AthensLiveIn 2015, Greece took 91st place in the World Press Freedom Index, establishing it as the second-lowest ranking for a country inside the European Union. Open Society Foundations has stated that Greece is the EU member state in the most acute journalistic crisis.
However, under Syriza, journalists are not facing the violent suppression by the government and police that has been characteristic in the past. The abysmal state of the Greek press is more complicated than that. Our censorship is self-censorship. Our crisis is a crisis of capitalism. A new independent media project called AthensLive sets out to address these issues.
As a collaboration between Greek and international journalists, including the visual journalists of FOSPHOTOS, AthensLive is building an alternative to a Greek press that is corporate-owned and bound to established political interests. AthensLive will provide English-language reporting, analysis, and commentary on the situation from Athens and throughout Greece. Independent and crowdfunded, its work will be accountable to its readers and no one else.
Nothing like this has existed in Greece before. Whether censor, owner, or subsidizer, the political elite has controlled Greek media for years, and clientelism has only worsened with six years of economic crisis. The media organizations, their owners (often key players in other industries), and the political elite function in mutual interdependence. Extensive consolidation of ownership spanning both print and electronic media guarantees that the few remaining owners and their political interests are the only perspectives represented. Structural pluralism in journalism simply does not exist here.
Under New Democracy and PASOK, the role of political interests intervening in the coverage of controversial issues is clear. Anti-austerity opinions were simply not published. Leading up to the 2015 Greek bailout referendum, if you only read mainstream media, you would have been sure that the Greek public was in support of the continuation of austerity measures. Instead, bailout conditions were rejected by a majority of over 61% to 39%.
In the aftermath, it became evident that a memo was sent by influential members of New Democracy to key media outlets indicating the way the controversial vote should be covered.
However, it is not just political parties utilizing the press to their advantage. Strict editorial control is used to uphold corporate interests as well. A particularly noteworthy case is the reporting on the 2014 Luxembourg Leaks. Controversy arose when Ta Nea was given exclusive access to the names of a number of influential Greek firms implicated in the tax avoidance scandal as the only official partner with the International Consortium of Investigative Journalists in Greece.
Yet, they refused to publish all but a small article, without the naming any of the companies. Across the board, mainstream Greek media created a self-imposed media blackout. The Greek press is little more than an instrument of political parties and corporations, and the people know it. While literacy and education rates are high in Greece, only 53 in every 1000 people read the news. This isn’t lack of interest; this is lack of trust.
Greece’s English-language media has the same political and corporate ties as their Greek-language counterparts. International media outlets are an alternative, but they have no commitment to telling the Greek narrative. Only riots or major banking incidents will bring their attention, and the result is a poor caricature. AthensLive is different: we live here, we know the whole story, and we think the world needs to know it, too. Greece is more than their selective coverage of the refugee crisis and political turmoil. Through all of this remains a vibrant culture unseen by the rest of the world.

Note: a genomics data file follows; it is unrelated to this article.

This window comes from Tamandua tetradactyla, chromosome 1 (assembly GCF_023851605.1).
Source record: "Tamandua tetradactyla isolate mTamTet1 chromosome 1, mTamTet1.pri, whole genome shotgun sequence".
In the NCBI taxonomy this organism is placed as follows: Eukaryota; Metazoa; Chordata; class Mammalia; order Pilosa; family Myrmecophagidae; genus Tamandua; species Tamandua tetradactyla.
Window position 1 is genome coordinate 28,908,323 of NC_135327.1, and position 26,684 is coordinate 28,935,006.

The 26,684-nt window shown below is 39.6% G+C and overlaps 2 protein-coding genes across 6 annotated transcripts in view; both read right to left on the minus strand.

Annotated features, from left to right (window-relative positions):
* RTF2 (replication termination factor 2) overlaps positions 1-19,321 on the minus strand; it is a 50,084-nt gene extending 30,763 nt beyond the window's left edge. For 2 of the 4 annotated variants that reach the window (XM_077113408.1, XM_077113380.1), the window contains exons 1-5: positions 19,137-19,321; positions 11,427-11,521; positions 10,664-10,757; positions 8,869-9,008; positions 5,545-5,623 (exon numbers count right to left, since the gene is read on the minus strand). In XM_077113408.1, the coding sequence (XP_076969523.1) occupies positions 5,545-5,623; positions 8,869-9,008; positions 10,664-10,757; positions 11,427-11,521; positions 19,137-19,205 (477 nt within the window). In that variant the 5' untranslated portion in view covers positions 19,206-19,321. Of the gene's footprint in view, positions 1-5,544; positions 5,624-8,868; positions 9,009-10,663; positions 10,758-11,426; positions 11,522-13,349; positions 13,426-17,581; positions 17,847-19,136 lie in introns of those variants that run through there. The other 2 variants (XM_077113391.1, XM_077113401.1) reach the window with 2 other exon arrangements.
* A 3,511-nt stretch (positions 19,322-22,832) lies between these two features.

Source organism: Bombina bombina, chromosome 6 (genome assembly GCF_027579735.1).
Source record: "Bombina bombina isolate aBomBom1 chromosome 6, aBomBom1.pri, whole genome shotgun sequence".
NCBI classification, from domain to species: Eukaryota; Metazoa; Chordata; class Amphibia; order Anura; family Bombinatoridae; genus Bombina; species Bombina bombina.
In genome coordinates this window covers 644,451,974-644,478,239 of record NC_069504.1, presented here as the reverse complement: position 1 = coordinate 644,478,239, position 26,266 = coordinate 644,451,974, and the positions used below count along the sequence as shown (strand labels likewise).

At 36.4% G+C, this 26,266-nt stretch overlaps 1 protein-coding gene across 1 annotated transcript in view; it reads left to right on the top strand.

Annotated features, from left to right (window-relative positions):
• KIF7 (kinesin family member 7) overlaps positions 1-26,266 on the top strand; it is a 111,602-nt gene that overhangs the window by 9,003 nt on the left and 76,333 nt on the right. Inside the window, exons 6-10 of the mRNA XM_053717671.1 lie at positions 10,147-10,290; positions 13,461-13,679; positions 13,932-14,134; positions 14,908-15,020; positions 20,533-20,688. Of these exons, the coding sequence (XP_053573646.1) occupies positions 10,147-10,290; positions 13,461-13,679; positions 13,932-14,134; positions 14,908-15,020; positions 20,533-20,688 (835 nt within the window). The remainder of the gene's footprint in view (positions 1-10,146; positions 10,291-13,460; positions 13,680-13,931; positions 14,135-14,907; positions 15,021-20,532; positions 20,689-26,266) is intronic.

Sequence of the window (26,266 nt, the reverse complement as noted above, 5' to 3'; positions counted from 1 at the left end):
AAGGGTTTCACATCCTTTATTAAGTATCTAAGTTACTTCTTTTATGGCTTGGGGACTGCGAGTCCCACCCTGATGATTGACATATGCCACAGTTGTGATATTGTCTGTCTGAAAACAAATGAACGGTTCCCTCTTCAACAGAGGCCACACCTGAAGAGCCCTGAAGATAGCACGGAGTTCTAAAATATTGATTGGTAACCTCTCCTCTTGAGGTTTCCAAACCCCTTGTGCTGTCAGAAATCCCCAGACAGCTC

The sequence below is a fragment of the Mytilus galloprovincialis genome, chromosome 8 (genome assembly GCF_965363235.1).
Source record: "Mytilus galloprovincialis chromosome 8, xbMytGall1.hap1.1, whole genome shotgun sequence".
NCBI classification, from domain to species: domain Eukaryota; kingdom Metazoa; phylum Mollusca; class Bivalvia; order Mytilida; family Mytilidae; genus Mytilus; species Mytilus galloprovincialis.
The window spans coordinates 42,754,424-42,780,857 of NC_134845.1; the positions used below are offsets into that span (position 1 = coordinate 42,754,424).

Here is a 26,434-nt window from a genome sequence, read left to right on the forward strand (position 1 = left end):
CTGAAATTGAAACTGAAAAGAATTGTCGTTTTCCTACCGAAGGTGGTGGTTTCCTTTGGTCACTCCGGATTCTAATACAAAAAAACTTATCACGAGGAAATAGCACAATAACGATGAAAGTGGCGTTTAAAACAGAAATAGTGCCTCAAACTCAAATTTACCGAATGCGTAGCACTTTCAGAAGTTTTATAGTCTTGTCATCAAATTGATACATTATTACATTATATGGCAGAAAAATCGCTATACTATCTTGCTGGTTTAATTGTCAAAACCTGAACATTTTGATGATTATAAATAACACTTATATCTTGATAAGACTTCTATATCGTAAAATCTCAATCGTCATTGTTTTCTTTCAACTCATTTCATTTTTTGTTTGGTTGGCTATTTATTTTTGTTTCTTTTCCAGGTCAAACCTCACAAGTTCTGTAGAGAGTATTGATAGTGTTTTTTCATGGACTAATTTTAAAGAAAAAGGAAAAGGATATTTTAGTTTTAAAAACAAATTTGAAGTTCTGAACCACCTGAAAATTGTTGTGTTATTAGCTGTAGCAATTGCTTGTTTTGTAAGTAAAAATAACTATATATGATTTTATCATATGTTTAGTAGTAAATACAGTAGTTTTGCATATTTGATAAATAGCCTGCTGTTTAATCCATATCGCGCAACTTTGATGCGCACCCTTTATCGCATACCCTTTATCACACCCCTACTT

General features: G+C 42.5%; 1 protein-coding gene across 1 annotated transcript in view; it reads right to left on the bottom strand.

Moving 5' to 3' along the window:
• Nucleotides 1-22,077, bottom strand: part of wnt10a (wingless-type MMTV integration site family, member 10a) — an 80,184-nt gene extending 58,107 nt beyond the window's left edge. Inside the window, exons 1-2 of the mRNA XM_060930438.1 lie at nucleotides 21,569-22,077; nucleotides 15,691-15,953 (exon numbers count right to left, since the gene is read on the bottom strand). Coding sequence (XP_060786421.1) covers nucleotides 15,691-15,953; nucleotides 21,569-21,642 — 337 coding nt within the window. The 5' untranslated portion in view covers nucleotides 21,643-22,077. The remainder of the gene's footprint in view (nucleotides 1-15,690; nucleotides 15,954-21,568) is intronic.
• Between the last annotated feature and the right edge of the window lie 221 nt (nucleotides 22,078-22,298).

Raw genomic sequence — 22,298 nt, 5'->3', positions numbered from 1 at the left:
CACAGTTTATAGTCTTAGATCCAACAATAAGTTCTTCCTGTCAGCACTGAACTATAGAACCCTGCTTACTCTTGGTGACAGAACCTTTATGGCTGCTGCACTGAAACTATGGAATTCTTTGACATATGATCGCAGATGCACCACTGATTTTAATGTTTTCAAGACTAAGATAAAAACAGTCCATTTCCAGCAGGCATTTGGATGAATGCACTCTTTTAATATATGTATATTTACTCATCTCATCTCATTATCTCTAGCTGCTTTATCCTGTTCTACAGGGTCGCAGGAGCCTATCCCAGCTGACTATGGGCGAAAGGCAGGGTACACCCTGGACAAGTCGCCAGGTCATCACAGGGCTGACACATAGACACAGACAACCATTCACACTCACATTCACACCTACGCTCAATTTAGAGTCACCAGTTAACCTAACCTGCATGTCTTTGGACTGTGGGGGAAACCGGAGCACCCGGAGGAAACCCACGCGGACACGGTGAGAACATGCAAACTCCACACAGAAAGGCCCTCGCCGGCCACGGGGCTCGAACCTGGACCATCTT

The stifling economics of the Greek media landscape extend down to journalists’ work conditions as well, with an average monthly income of €581 or €490 for those under 25. Even that is considered fortunate. According to the Journalists’ Union of Athens Daily Newspapers, 20% of their journalists are unemployed, while 30% go unpaid altogether. With the financial crisis, there have been extensive layoffs and combined with strict editorial control, self-censorship is the only way to remain in the industry.
Journalists who want to work outside these constraints see no options. Without the backing of these media conglomerates, in addition to already poor working conditions and low pay, there are increased risks of accusations of defamation (with the associated financial burden of court cases), blackmail and threats, and an untenable lack of resources.
With AthensLive, we want to provide journalists with what they need to explore controversial issues fully and pay them fairly for their labour. Our readers are not interested in a regurgitation of corporate-owned news. The value of our journalists is tied to their desire to tell unconventional and difficult stories.
We see digital media as an opportunity for pluralism and independence, but so far it has offered little other than low quality output, gossip, and blatant plagiarism. Additionally, without an alternative funding model, there is no way to avoid replicating the issues seen in print and television when digital journalists eventually do foray into areas such as investigative journalism.
Remaining separate from political interest groups not enough. Relying on public contracts and the banking system through advertising and loans, as mainstream Greek media has historically done, is unsustainable.
AthensLive draws support from a range of fundraising techniques that have been tried and proven on other crowdfunded, subscription-sustained European media projects, with whom we directly collaborate. With this model, we hope to make Greek media truly independent, accountable and accurate to Greece today.
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